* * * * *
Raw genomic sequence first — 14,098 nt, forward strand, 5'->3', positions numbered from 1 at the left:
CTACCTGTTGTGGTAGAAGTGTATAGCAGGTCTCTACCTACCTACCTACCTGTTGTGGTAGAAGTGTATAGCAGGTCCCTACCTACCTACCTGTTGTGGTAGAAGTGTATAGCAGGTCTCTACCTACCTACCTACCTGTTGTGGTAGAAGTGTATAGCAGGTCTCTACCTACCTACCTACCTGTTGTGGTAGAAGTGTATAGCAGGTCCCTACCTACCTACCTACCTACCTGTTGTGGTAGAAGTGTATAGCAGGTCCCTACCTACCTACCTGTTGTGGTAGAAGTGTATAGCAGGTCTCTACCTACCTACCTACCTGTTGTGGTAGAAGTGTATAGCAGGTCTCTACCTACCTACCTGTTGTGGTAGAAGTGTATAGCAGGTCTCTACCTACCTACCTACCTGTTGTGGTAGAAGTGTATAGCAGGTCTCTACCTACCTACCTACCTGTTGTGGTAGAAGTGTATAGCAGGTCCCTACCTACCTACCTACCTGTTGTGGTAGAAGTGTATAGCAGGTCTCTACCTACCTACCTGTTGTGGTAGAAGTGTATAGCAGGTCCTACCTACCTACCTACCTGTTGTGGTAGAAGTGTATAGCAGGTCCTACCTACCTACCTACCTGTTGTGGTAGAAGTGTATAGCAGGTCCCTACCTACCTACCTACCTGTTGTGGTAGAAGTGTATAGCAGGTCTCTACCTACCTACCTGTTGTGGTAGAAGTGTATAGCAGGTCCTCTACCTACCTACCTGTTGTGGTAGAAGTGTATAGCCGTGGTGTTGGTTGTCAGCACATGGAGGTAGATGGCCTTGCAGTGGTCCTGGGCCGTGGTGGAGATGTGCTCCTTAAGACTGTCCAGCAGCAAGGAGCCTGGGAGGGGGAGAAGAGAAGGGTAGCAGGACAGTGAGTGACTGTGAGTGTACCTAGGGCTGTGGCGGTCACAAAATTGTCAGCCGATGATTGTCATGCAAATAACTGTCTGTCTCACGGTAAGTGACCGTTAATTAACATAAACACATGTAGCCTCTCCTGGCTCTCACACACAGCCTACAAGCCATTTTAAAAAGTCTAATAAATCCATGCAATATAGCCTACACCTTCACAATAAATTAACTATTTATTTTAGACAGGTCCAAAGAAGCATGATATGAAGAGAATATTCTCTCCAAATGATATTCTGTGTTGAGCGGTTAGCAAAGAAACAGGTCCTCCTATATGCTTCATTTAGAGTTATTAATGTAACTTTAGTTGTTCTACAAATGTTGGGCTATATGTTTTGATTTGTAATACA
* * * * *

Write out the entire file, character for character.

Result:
Raw genomic sequence first — 14,098 nt, forward strand, 5'->3', positions numbered from 1 at the left:
CTACCTGTTGTGGTAGAAGTGTATAGCAGGTCTCTACCTACCTACCTACCTGTTGTGGTAGAAGTGTATAGCAGGTCCCTACCTACCTACCTGTTGTGGTAGAAGTGTATAGCAGGTCTCTACCTACCTACCTACCTGTTGTGGTAGAAGTGTATAGCAGGTCTCTACCTACCTACCTACCTGTTGTGGTAGAAGTGTATAGCAGGTCCCTACCTACCTACCTACCTACCTGTTGTGGTAGAAGTGTATAGCAGGTCCCTACCTACCTACCTGTTGTGGTAGAAGTGTATAGCAGGTCTCTACCTACCTACCTACCTGTTGTGGTAGAAGTGTATAGCAGGTCTCTACCTACCTACCTGTTGTGGTAGAAGTGTATAGCAGGTCTCTACCTACCTACCTACCTGTTGTGGTAGAAGTGTATAGCAGGTCTCTACCTACCTACCTACCTGTTGTGGTAGAAGTGTATAGCAGGTCCCTACCTACCTACCTACCTGTTGTGGTAGAAGTGTATAGCAGGTCTCTACCTACCTACCTGTTGTGGTAGAAGTGTATAGCAGGTCCTACCTACCTACCTACCTGTTGTGGTAGAAGTGTATAGCAGGTCCTACCTACCTACCTACCTGTTGTGGTAGAAGTGTATAGCAGGTCCCTACCTACCTACCTACCTGTTGTGGTAGAAGTGTATAGCAGGTCTCTACCTACCTACCTGTTGTGGTAGAAGTGTATAGCAGGTCCTCTACCTACCTACCTGTTGTGGTAGAAGTGTATAGCCGTGGTGTTGGTTGTCAGCACATGGAGGTAGATGGCCTTGCAGTGGTCCTGGGCCGTGGTGGAGATGTGCTCCTTAAGACTGTCCAGCAGCAAGGAGCCTGGGAGGGGGAGAAGAGAAGGGTAGCAGGACAGTGAGTGACTGTGAGTGTACCTAGGGCTGTGGCGGTCACAAAATTGTCAGCCGATGATTGTCATGCAAATAACTGTCTGTCTCACGGTAAGTGACCGTTAATTAACATAAACACATGTAGCCTCTCCTGGCTCTCACACACAGCCTACAAGCCATTTTAAAAAGTCTAATAAATCCATGCAATATAGCCTACACCTTCACAATAAATTAACTATTTATTTTAGACAGGTCCAAAGAAGCATGATATGAAGAGAATATTCTCTCCAAATGATATTCTGTGTTGAGCGGTTAGCAAAGAAACAGGTCCTCCTATATGCTTCATTTAGAGTTATTAATGTAACTTTAGTTGTTCTACAAATGTTGGGCTATATGTTTTGATTTGTAATACA